In addition to unsustainable energy costs, industrial manufacturers in the EU also face a mounting backlash associated with both natural resource consumption and the pollution generated as a byproduct of their production. In some cases, they are even being told by prevailing government bodies to close down plants when they are unable to meet requirements. We expect to see more smaller plants closing this year and even some of the larger corporations may decide to close smaller plants on a case-by-case basis as a result.

Overall these rules and regulations, are leading to an increasingly pervasive attitude of deindustrialization. For example, we are seeing companies such as Dupont, a relatively new name in Europe, experiencing difficulties operating in this highly charged environment and deciding to shift production back to the U.S., Asia and North Africa where their own, or other partners’ plants are able to accommodate that capacity. Seamless pipe manufacturer, Vallourec, for example has completely withdrawn from the European market, instead deciding to manufacture exclusively in the U.S. Additionally, we are seeing the semiconductor and automotive industries receiving incentives from the U.S. to open or expand plants there. This is creating a compelling case for relocation among those facing high regulatory costs and impacts throughout Europe.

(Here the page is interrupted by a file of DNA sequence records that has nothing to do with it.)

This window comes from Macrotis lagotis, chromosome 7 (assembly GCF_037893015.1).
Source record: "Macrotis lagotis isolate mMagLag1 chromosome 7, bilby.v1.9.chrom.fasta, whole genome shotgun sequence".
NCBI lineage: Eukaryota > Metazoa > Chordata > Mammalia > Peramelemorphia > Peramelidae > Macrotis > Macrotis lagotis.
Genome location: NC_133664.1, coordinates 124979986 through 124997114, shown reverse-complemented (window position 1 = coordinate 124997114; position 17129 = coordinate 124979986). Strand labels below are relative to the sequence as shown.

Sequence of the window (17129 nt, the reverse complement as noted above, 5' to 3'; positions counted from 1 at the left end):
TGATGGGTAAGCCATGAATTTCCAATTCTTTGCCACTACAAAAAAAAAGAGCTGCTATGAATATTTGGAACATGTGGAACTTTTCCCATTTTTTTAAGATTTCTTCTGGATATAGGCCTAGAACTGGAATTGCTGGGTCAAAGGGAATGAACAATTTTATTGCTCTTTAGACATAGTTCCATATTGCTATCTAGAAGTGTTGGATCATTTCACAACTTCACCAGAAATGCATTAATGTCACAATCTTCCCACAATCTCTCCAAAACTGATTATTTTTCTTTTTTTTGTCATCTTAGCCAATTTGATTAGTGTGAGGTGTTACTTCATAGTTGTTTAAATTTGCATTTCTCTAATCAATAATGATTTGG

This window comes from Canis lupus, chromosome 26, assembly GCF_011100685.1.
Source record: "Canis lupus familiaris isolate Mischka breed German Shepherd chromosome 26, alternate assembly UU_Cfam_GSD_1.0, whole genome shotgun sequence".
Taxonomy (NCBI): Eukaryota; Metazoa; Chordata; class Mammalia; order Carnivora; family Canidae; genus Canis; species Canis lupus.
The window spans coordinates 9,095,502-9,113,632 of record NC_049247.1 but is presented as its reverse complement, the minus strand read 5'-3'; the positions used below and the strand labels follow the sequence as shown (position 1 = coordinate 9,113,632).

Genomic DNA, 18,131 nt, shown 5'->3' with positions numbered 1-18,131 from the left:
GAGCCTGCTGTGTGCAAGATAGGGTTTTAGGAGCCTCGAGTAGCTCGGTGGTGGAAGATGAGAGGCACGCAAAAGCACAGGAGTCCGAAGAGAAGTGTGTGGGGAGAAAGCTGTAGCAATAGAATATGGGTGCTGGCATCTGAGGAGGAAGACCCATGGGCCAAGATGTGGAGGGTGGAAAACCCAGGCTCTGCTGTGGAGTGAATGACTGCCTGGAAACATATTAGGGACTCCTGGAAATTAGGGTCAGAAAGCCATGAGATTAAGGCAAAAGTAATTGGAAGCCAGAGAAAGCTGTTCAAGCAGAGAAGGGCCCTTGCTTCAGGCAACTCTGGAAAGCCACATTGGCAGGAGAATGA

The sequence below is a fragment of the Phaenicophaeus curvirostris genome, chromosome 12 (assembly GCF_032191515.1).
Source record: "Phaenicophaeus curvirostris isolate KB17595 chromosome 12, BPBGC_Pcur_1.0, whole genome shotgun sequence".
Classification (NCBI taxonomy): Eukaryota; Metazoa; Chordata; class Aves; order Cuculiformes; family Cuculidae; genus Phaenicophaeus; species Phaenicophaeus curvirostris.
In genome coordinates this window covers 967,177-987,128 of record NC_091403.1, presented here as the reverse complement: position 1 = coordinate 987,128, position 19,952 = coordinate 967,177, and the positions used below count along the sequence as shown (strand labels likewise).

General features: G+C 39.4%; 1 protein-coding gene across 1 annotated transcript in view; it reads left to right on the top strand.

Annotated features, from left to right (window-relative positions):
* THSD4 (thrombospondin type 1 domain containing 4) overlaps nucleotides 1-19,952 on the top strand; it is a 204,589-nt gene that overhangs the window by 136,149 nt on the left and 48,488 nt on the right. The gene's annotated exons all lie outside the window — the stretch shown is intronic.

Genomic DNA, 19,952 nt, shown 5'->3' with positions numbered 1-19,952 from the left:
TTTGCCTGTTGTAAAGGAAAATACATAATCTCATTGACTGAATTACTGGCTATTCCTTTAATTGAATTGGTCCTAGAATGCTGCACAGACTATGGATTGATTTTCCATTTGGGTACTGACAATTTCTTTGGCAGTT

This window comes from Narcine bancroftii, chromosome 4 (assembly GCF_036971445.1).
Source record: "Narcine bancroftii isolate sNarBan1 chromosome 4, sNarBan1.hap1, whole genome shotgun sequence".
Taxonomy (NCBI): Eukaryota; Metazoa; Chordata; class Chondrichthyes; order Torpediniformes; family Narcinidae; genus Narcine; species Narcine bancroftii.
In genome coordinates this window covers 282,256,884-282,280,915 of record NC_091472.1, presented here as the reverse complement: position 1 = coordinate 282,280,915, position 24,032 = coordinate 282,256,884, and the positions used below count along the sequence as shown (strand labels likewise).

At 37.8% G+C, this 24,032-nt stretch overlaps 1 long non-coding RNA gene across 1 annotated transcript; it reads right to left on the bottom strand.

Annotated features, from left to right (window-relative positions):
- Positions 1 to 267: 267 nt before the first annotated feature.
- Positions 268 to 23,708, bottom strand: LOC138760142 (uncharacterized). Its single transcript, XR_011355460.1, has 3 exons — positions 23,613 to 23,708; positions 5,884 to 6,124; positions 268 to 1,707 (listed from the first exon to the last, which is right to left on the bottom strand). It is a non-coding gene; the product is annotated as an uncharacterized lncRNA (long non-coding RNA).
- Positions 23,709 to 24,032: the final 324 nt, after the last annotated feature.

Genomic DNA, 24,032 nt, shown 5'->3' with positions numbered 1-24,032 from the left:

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Importantly, some EU countries are now providing substantial subsidies to assist steel manufacturers in areas such as shifting from blast furnaces to electric arc furnaces, which are more efficient and can be less harmful to the environment. Doing so requires making steel in a different way, most typically using hydrogen vs. coal. ArcelorMittal and Thyssenkrupp Steel, for example, have received significant subsidies specifically for use in easing the cost burden associated with converting those plants for this shift in production method. The subsidies are in many cases substantial, equating to roughly 50 percent of the total investment required to undertake conversion.